Ilford FP4 Plus 125 emulation using DXO Filmpack 5 Elite

DxO FilmPack emulates the appearance of various conventional films digitally.[25][26] Endorsed by photographer Sebastião Salgado in 2013.[27]

Nik Collection[edit]

Nik Collection is a collection of 8 plugins and applications compatible with Adobe Lightroom and Adobe Photoshop . DxO acquired Nik Collection from Google on October 25, 2017,[16] who in turn had acquired it from Nik Software in 2012. Nik Collection was first released as a DxO product in 2018.[28]

Discontinued Products[edit]

  • DxO Analyzer was a suite of software tools[29] and equipment to test sensors, lenses, and standalone cameras, as well as mobile devices with cameras.[30][31] Originally introduced by DxO Labs, DxO Analyzer is now a product of DxOMark Image Labs.[32]
  • In 2006 DxO raised 10.6m Euros to fund the development of Embedded Imaging devices for camera phones.[33] The resulting range of devices was released in 2007.[9] However, production had ceased by 2016.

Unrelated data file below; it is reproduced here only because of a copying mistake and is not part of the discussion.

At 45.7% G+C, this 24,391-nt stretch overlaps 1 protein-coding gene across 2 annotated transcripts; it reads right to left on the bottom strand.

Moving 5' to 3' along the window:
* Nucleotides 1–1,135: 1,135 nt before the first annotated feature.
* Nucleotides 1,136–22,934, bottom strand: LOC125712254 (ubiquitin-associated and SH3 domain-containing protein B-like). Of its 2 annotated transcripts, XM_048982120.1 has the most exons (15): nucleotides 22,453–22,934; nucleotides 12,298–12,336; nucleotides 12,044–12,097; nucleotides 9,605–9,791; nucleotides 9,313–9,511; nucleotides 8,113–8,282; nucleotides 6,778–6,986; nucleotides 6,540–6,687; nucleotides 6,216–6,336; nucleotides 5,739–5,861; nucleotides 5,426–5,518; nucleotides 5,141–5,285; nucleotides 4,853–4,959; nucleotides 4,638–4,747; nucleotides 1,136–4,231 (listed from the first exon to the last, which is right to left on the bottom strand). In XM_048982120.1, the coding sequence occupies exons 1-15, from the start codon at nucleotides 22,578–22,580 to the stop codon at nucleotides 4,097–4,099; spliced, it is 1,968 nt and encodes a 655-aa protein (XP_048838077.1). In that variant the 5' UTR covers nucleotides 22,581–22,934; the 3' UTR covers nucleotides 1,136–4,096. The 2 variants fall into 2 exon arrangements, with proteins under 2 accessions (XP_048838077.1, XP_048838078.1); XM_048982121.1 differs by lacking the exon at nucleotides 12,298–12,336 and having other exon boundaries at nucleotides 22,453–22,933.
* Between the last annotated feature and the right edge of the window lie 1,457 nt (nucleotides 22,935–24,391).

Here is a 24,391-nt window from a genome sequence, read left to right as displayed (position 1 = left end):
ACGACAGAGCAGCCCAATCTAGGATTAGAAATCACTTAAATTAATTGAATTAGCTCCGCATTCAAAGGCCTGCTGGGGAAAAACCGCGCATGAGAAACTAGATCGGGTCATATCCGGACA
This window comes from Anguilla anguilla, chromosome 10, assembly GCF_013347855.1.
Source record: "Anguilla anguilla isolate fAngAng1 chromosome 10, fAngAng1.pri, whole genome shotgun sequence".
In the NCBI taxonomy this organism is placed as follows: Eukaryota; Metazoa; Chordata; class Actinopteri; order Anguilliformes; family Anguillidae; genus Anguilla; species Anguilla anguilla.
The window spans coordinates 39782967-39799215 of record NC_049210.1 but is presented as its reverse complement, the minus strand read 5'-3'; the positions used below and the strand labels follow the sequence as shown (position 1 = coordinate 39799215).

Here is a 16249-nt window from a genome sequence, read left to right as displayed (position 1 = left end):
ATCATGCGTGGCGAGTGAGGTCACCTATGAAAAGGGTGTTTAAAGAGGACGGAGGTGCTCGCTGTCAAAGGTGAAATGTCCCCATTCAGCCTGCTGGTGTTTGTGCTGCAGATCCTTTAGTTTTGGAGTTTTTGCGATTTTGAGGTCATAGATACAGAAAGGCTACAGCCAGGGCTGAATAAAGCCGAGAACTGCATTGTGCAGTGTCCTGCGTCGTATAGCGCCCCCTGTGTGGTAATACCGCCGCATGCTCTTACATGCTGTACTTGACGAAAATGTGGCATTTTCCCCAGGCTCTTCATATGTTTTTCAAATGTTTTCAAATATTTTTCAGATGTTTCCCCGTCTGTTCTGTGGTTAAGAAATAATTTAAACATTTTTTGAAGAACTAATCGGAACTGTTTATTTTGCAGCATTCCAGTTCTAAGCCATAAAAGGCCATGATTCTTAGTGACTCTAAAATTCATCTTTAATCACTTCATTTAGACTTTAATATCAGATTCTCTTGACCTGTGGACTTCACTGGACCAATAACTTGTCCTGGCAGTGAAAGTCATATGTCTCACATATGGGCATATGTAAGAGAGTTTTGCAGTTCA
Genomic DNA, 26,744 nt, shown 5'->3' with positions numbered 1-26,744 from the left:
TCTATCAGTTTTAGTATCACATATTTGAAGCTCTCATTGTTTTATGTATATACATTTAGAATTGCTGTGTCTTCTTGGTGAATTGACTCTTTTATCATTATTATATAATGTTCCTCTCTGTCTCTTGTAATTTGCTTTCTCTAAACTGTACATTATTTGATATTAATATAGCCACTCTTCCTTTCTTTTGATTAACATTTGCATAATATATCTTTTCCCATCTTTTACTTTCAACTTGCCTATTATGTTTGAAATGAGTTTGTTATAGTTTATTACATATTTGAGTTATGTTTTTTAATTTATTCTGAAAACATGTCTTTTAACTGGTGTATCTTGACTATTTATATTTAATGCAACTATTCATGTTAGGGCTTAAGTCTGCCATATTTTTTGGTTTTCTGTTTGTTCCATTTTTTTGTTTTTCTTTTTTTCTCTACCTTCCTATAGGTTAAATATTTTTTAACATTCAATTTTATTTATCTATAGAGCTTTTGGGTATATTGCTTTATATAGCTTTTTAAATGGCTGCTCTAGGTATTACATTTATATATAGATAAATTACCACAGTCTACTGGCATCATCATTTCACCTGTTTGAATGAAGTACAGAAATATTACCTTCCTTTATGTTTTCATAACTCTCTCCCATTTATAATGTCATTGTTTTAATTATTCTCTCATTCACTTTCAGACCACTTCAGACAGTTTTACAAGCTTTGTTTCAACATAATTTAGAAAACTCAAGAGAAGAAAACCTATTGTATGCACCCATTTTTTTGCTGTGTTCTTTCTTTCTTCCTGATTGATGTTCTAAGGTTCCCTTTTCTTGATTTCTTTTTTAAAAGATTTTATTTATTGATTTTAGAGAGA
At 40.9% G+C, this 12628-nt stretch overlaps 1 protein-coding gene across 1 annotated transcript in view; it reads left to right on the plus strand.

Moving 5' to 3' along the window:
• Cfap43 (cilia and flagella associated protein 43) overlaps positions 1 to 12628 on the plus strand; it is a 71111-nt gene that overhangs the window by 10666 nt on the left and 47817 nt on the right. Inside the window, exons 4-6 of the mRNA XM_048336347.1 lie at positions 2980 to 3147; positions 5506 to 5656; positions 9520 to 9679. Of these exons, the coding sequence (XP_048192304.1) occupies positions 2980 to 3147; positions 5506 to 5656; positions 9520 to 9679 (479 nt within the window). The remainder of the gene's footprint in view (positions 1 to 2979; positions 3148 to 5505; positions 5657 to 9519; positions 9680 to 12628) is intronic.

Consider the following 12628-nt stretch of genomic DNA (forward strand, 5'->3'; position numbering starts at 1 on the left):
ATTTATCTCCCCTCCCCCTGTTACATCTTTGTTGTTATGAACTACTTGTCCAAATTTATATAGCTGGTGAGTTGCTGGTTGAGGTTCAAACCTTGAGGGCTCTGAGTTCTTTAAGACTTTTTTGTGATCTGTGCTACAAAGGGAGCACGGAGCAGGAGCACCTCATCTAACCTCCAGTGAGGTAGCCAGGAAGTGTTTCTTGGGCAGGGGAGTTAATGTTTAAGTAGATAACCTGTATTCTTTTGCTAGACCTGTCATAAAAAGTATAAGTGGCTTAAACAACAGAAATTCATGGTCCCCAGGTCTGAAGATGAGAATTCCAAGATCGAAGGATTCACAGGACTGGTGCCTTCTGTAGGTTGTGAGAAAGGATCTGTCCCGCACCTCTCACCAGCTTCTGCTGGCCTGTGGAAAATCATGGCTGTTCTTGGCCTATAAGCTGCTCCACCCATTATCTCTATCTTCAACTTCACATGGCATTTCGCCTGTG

• The DxO ONE was a phone-connected-camera.[34] It was a small 20-megapixel, 1-inch-sensor, f/1.8 camera which plugs into a Lightning connector of an iPhone or iPad and uses the display to frame and shoot an image. The camera was discontinued in 2018.[35]
  • DxO Optics Pro was the first consumer product launched under the DxO banner by the then DO Labs in 2004. After 11 major releases it was superseded by DxO PhotoLab in 2017, the first DxO product to ship with the U Point technology that had been acquired from the purchase of Nik Collection from Google. However, users henceforth would have to buy both DxO FilmPack and DxO ViewPoint in order to keep the film renderings and perspective corrections that were integral to Optics Pro.[36]